We love to explore the back roads and take in the fabulous views we find along the way. We have traveled the Schnebly Hill Road on numerous occasions over the years.
The 12-mile road cuts between Flagstaff and Sedona. If one didn’t know better, they might think it a short cut. In reality, all the wind and lack of rain has continuously deteriorated the road.
You may know the road – it’s that really rough road the Pink Jeep Tours drives through out of Sedona. The bumpy road from Sedona to Schnebly Vista traverses over rugged rock shelf terrain. It takes around an hour to go just 6 miles, dependent on how much one wants to beat up your lifted truck or Jeep. It is not suited for passenger cars.
It’s not very often we see big horn sheep. But this past week we went out to take pix of the snow and ran into a herd of big horn sheep, including 7 babies. Woohoo!
I can probably count how many times I have seen big horn sheep on 1 hand. They are one of the less common big animal encounters. We were lucky enough to not only see big horn sheep, but babies… and in snow on top of that. It was like a 3-fer.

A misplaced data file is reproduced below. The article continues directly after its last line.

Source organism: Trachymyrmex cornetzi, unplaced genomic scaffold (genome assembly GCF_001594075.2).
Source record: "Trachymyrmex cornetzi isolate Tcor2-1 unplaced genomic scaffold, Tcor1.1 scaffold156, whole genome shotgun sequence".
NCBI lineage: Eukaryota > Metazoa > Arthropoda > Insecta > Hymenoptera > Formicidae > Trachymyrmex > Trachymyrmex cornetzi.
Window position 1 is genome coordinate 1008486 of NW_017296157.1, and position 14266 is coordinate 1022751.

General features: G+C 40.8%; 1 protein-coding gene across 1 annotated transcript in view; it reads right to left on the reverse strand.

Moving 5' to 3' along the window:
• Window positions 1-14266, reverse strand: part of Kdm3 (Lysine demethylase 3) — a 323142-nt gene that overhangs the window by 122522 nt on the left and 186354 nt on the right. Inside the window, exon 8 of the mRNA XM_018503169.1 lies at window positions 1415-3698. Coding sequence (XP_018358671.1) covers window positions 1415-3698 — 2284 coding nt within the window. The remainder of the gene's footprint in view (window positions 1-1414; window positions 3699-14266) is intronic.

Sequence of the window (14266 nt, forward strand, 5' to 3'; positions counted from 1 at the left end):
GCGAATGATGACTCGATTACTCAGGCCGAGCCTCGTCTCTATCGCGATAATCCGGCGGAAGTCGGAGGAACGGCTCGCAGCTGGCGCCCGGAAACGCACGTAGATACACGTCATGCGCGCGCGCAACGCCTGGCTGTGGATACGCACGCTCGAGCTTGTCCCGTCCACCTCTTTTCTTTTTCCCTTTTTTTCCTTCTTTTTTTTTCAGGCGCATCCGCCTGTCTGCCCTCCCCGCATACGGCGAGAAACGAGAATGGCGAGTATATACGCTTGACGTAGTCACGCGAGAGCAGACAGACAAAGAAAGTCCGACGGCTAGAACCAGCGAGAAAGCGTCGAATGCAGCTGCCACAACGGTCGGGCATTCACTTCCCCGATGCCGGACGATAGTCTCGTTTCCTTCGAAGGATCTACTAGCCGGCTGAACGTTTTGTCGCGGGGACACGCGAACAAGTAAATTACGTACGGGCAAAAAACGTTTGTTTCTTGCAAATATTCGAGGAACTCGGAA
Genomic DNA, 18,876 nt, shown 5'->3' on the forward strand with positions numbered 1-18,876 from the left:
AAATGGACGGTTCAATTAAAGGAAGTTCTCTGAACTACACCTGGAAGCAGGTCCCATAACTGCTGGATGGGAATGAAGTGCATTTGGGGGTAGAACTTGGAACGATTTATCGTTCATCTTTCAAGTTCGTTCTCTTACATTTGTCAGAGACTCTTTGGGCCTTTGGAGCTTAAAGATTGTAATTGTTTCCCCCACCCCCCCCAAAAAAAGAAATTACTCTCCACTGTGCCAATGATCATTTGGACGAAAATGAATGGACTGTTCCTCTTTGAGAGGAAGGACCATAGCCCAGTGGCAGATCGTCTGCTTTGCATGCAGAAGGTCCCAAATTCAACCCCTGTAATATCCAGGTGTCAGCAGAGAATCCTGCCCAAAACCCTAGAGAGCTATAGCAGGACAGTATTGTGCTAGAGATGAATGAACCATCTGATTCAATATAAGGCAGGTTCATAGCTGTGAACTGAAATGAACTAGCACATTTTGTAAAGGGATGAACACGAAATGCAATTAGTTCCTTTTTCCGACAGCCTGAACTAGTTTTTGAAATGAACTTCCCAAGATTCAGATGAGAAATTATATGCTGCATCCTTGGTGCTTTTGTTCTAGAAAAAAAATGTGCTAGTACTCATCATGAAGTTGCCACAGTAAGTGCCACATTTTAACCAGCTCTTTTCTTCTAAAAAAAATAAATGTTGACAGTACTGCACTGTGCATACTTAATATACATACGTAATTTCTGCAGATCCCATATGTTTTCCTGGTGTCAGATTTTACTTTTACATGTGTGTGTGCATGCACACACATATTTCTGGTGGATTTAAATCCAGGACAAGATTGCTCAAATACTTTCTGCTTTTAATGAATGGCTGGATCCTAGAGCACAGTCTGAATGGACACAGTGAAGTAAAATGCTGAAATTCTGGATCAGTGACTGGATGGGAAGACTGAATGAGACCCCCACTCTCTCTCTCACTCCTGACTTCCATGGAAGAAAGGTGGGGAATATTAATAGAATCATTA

It made my day, if not my year! I was very happy to have a positive jolt of goodness in what has been a difficult time for us personally. You take joy where you can get it.
We were lucky enough to see this beautiful herd of big horn sheep as we left Alstrom Point. We saw the herd in the distance, so drove ahead of them, and I walked out behind a rock to see if I could sneak up on them. I’m not sure who was more surprised when we saw each other as I crotched down from behind a ridge – me or them. It was a fantastic moment.
Admittedly, I am not a big fan of coyote. They are scavengers and corral & hunt my precious deer and elk. So I’m just as happy not to see any. But I did this year, and got a decent photo that makes the cut.
We don’t see many fox, so I was thrilled when we saw this pup this year. So cool!
All babies are cute, especially the 4 legged animal variety!
Speaking of babies… it was super cute to get so see this affectionate family of javelina with new born babe.
And elk baby, or calf.
The next best thing to new animals (at least for us), or baby animals, are those big boys… elk bulls
The cuter and better expression, the better!
I got a ton of chipmunk pix this year, they were just too darn cute.
Deer Doe and fawn
And finally, pretty much any animal in the snow. Just wish we had more of it!